The Difference Between Strategy and Tactics in Chess

In chess, tactics and strategy often go hand-in-hand, but there is a distinct difference between the two.

What Is the Difference Between Chess Strategy and Tactics?

Chess tactics are mostly known as a forceful combination of moves–whereby you win material or give checkmate. Such decisive tactics usually become possible as a consequence of an oversight (blunder) by either of the players.

Chess strategy, on the other hand, refers to the long-term objectives you want to achieve. In other words, strategy requires planning but tactics require calculation. A former world chess champion, Max Euwe, said it beautifully:

The Difference Between Chess Strategy and Tactics. "Strategy requires thought, tactics require observation." - Max Euwe

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But even though tactics and strategy aren’t the same thing, they work in unison in that tactics are often used to achieve strategic objectives.

Against beginner chess players it’s sufficient to stick to principles. You may argue that the plan you choose depends on the position in to some extent that is true. However, the most effective strategy for the vast majority of positions is always the same – aim to accumulate small advantages by improving your position slowly but surely, step by step.

In the majority of cases, your strategy is simply a short combination of moves that improves your position in some way.

Chess players often put a lot of pressure on themselves to try find a “winning” move in every position. Most of the time such a move doesn’t exist. In most positions you are simply looking for a way to improve your position and/or prevent your opponent from improving theirs.  Of course in every position you should check the tactics first of all and then simply try to find a move that makes some progress.

A good plan is better than wasting too much time trying to find the best plan.

Chess Tactics (Usually Short-term Objectives)

A chess tactic is a move (or a forced combination of moves) whereby you achieve a tangible objective. In other words, the goal of tactics is to forcefully advance your own position while simultaneously reducing the number of options your opponent has. Your tactical skills then refer to your knowledge of tactical motifs and your ability to create and exploit targets in your opponent’s position.

Chess Strategy (Usually Long-term Objectives)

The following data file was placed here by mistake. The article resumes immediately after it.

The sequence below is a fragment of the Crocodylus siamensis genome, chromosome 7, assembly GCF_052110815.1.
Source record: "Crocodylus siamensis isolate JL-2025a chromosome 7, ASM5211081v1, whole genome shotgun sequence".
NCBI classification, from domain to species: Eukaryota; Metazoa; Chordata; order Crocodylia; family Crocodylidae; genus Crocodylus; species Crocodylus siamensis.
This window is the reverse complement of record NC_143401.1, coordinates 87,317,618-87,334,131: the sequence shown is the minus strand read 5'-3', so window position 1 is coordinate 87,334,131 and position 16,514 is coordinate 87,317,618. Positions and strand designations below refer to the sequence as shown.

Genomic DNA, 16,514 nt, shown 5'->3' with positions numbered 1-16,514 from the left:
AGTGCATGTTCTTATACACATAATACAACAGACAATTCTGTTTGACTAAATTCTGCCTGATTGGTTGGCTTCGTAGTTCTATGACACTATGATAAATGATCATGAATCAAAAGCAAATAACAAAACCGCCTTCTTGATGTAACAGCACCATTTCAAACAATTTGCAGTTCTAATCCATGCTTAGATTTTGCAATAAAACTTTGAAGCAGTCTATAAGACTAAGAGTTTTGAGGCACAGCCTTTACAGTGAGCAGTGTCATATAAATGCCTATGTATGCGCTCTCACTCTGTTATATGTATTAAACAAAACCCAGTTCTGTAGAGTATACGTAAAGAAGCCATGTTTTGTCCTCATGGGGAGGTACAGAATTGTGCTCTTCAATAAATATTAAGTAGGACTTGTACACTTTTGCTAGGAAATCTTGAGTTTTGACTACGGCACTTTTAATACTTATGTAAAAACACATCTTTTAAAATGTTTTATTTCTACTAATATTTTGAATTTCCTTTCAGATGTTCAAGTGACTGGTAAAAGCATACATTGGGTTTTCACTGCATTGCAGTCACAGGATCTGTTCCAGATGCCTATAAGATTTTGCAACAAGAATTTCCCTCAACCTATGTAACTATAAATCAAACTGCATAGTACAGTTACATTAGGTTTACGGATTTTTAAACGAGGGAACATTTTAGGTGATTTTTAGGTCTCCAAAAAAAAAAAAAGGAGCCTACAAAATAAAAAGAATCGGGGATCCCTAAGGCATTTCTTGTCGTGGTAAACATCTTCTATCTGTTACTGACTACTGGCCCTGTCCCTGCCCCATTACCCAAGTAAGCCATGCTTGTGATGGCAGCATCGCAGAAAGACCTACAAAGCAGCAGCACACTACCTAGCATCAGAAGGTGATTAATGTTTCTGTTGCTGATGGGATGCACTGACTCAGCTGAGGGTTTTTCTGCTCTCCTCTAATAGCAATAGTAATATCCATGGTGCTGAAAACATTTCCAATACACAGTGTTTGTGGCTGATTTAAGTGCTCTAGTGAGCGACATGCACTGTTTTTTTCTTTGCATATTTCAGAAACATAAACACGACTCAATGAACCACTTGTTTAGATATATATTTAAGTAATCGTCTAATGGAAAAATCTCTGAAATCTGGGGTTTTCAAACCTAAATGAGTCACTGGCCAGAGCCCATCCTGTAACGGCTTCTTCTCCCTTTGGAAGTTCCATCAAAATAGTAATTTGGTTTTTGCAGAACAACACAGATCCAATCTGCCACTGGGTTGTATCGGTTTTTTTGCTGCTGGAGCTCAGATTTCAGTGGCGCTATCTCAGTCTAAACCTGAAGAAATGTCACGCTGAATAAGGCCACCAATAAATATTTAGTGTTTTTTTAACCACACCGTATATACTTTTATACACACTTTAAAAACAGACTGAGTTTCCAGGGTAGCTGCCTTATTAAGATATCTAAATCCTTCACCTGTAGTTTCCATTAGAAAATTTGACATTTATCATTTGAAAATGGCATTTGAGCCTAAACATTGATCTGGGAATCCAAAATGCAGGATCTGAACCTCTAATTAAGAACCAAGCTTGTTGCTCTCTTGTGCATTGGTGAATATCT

So what is the plan? How can I make my position better? Strategy is about formulating a plan that best serve the need of the position. The plan you choose will to a large extent reflect your understanding of the position. Without an understanding of chess strategy you cannot expect to consistently find good moves.

Important observation on the difference between strategy and tactics: Even though tactics are mostly known as ways to win material or give checkmate, it’s important to realize that tactics are often used to help you achieve strategic objectives. Strategy is the long-term goal you hope to achieve by way of successfully deploying tactics against your opponent.

Bobby Fischer said it well:

Tactics flow from a superior position.

If you don’t know how to reach superior positions–you won’t get the opportunity to demonstrate your tactical powers! That is why it’s important to develop your planning skills.

But even though tactics and strategy aren’t the same thing, they work in unison in that tactics are often used to achieve strategic objectives.

It is also important to note that you can never completely separate strategy from tactics or vice versa. Although the two concepts have separate definitions, even a player who claims no strategy and instead just plays tactics still will have an overarching strategy to those tactics, even if it is subconscious. Likewise, there is no way in chess to enact a strategy without relying on tactics to make that strategy happen. Even simply reacting to your opponent and opting for a positional style of play is, in fact, a strategy.

Many chess players (especially new ones) subscribe to the theory that chess is 99% tactics. And while this may be true in terms of the raw moves which are made, you do not simply stumble upon the correct position in which to deploy all those tactics you so painstakingly memorized. Instead, you rely upon strategy to help you set those tactics up and steer your opponent in the direction you want them to go so that you can employ your tactics.